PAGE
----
Sure there is the whole "cruel and unusual" problem. But there's also the problem of a punishment or a number being so large as to be something that nearly no one can relate to.

    Most people simply can't understand the numbers being thrown around here. That's why people are so eager to apply them to some working class schmuck.

    Absurd fines don't serve the cause of justice or Law & Order in general.

    This kind of thing happens with corporate tort verdicts too but corporations have plenty of champions.

     

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  55.  
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    The Infamous Joe (profile), Dec 12th, 2012 @ 9:53am

    Re: Re:

    You have proof she shared it with 10,000+ people, or are you a liar?

     

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  56.  
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    CAPT CANADA, Dec 12th, 2012 @ 10:04am

    canada

    a bunch a things are wayyyyy differant.

    A) social assistance and disability have limits to prevent undue harm and they spell it out directly as in 26/month for welfare and 50 for disability and once that is reached it cant be increased, only the length a time your required to pay can.

    B) the maximum statutory in Canada is a mere 5000$ this also limits what others that can be garnished or have kids familly's etc have to pay...and its for all infringements NOT just one tune or 8....

    C) the above applies to non commercial infringement , if you sell rent lease or otherwise profit from said material then you are liable for 20000$ PER INFRINGEMENT....you must however under the new law prove non commercial infringement.

    If miss Thomas lived in canada ....its likely they'd not even have perused her cause the cost of lawyers being what is is might mean as little as 3 K just to show up at the court.MIGHT be more and if its too close to 5 grand it isn't worth it and judges under the law have been instructed to error on the low side to prevent undue harm so 100-5000 is the range.Run the risk of suing and not geting your legal costs covered...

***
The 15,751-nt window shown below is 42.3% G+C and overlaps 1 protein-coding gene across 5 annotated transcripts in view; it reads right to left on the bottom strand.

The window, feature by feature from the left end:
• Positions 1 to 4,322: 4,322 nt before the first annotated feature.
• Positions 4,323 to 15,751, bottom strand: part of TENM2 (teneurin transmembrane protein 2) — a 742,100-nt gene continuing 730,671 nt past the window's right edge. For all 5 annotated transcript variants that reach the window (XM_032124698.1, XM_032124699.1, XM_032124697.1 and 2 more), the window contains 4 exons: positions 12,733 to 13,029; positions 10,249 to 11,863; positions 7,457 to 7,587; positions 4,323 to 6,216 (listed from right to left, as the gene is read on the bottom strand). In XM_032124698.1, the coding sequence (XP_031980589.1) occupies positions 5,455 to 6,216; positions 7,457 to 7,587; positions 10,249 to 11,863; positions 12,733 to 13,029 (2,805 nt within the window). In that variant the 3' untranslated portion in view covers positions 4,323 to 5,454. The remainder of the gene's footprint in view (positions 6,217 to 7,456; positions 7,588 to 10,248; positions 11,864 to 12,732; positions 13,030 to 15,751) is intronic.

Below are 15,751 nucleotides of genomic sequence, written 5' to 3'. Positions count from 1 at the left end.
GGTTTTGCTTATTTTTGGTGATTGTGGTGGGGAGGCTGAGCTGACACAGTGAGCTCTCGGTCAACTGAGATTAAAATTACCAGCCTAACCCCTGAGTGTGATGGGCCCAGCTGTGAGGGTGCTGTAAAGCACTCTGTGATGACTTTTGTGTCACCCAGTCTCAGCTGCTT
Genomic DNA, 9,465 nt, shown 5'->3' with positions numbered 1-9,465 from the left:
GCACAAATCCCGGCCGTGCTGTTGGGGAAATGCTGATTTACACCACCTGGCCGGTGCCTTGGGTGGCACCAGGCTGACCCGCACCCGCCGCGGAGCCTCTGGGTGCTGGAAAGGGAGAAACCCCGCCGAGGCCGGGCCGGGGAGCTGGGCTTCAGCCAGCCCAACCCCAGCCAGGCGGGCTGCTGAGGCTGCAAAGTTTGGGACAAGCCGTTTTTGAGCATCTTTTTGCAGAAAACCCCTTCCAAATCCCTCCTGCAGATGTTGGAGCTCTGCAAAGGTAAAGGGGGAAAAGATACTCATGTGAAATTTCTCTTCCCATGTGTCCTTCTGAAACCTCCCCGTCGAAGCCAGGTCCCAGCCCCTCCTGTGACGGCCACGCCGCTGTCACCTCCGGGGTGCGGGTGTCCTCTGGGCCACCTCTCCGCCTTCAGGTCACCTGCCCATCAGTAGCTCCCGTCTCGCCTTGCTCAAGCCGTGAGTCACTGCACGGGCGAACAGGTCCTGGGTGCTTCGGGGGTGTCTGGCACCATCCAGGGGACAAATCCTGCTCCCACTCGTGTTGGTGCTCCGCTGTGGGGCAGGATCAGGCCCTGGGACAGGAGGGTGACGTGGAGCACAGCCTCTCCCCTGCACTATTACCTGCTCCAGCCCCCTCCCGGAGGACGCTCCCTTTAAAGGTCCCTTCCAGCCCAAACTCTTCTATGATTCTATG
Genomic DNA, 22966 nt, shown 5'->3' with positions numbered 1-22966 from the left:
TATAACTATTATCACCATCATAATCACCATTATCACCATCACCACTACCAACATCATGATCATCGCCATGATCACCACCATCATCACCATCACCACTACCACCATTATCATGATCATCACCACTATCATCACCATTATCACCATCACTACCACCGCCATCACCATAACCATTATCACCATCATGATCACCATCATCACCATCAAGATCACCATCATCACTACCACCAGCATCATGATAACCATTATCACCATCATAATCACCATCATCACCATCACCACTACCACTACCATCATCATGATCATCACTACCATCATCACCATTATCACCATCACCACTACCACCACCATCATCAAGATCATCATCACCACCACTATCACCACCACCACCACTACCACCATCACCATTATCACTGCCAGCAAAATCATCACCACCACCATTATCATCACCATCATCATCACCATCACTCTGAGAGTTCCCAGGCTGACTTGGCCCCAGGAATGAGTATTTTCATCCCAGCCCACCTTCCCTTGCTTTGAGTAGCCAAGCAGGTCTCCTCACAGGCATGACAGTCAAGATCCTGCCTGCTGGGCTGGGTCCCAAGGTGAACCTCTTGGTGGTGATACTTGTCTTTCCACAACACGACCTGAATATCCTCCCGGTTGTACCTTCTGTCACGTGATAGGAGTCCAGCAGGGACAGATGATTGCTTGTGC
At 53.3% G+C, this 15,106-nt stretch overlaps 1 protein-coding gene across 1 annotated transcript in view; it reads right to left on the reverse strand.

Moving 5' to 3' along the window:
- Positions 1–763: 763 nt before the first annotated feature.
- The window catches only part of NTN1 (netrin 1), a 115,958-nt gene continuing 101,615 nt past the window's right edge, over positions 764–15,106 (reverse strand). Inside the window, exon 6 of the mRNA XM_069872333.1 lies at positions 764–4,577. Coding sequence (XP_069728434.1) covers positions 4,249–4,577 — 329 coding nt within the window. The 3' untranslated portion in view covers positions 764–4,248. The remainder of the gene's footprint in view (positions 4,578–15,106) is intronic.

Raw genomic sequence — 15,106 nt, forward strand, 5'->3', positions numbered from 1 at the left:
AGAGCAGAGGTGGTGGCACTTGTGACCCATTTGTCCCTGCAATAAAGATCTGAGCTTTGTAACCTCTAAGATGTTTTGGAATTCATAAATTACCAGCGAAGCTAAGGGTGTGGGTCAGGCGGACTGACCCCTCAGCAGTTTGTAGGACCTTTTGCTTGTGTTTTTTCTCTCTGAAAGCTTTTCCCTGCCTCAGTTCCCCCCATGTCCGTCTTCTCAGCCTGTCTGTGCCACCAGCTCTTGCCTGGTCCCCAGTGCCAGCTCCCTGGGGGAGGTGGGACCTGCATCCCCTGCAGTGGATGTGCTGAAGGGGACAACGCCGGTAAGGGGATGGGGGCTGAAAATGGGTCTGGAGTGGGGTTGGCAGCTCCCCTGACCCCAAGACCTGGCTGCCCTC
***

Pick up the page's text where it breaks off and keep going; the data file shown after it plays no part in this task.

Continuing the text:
NOW go after the profiteers not the disabled and poor.

     

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  57.  
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    art guerrilla (profile), Dec 12th, 2012 @ 10:08am

    Re: Re:

    @ ezekial:
    you have a bright future in Empire, komrade: authoritarianism is all the rage ! ! !

    ...dick

    art guerrilla
    aka ann archy
    art guerrilla at windstream dot net
    eof

     

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  58.  
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    Berenerd (profile), Dec 12th, 2012 @ 10:08am

    Logic?

    That is just crazy talk...

     

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  59.  
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    CAPT CANADA, Dec 12th, 2012 @ 10:10am

    teksavvy ussies

    OH and what is going on with canada's isp teksavvy is they are in court with voltage and they are being asked to provide details on users identities

    IF i were said users i'd never tell anyone if your on disability or welfare and let them sue and then show up regardless and make the buggers pay....

    i am with teksavvy have had many a chat with both the old owner rocky and the new one his brother marc....

    I will say if the term lengths on copyright were sane there arguments to fight against it might fly....
    150 year sin the usa and 80 ( was 50 ) in canada are just cruel and unusual punishment for those of us that like to create...i have tons of stuff ive made but cant legally share cause id have to pay some fee i cant afford to some smuck too lazy to do crap with things.

     

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  60.  
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    Anonymous Coward, Dec 12th, 2012 @ 10:21am

    Re: Re: Re: Re: